You are responsible for the financial well-being of your company – at the very least you should be able to have a basic understanding of it.

Nikki is an Internal Auditor and Business Administration Specialist who can be contacted on 083 702 8849 or or

Look what is happening in the world of Pete Carruthers.
POPI or POPIA is the acronym for the Protection of Personal Information Act. It’s a new SA law to protect your personal information (and mine).

It’s not a SA Govt conniption. Rather it is the local version of similar laws in more than 80 countries. Our version has a few quirks which we will discuss during this course. SA needs to conform to international practice. If we don’t our IT industry will get strangled.
The Act was passed in 2013. The long lead-in time is to allow corporates to change their ways.

Big firms have thousands of PCs connected to mainframes and thousands of people logging into their systems each day. Those systems, like yours and mine, were designed to cost as little as possible. So they ignored security. Not deliberately, but because it was an expense they did not need to worry about. Just as we ignore security now.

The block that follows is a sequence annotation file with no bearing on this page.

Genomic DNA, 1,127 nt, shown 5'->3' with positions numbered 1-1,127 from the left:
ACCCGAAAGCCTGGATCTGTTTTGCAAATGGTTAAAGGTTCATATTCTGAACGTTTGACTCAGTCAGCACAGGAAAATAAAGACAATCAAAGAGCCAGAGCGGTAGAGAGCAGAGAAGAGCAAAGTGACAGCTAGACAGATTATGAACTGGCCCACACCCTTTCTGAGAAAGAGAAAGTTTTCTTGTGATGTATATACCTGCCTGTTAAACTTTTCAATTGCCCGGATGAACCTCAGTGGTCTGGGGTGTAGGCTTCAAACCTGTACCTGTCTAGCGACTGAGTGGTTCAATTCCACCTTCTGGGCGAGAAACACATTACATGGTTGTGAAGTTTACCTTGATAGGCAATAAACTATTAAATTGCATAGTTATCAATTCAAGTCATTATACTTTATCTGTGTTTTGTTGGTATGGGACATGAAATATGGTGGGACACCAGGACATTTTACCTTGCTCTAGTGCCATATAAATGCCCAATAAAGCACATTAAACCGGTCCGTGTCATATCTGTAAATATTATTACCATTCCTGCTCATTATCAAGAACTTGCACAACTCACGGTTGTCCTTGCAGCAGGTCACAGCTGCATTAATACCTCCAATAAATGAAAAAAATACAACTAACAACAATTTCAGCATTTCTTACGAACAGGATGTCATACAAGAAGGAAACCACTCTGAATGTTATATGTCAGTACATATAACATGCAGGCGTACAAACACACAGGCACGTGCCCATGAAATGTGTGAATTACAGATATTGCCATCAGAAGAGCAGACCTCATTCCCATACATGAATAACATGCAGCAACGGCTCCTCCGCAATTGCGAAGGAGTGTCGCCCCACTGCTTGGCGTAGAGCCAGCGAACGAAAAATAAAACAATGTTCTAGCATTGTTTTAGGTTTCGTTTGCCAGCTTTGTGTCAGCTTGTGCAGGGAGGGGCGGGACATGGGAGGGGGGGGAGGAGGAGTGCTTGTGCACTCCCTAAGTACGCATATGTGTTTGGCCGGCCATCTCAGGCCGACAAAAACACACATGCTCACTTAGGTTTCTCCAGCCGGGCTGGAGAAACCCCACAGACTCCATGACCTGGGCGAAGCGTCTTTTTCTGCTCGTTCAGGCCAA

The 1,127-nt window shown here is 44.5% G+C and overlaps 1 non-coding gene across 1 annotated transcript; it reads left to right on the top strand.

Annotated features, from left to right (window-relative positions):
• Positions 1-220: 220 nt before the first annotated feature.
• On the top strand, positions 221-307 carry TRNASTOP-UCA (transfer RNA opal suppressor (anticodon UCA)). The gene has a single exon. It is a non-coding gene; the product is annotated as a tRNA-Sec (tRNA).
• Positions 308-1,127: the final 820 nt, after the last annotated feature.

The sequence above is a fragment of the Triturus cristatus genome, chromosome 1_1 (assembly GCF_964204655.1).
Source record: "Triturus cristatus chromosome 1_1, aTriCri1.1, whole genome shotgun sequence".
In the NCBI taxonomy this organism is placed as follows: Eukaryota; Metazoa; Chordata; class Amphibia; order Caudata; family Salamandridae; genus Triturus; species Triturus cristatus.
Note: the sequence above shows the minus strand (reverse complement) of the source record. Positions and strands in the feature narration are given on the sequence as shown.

2017 is different. Massive data breaches get lots of airtime. (Equifax in the USA or our current 31 million record scandal.) And famous brands like Pizza Hut or Hyatt Hotels.

It’s tempting to think that they’re the only firms losing data. But we small firms have many more breaches. 95 out of every 100 businesses have fewer than 5 staff. And we too lose laptops and tablets and phones. Or they get stolen. And if we have staff they too steal client lists when they leave.

We don’t report it because we don’t have to. That’s about to change.
The POPI Act demands that we take care of the info we hold about others. Just as we want others to look after info they hold about us.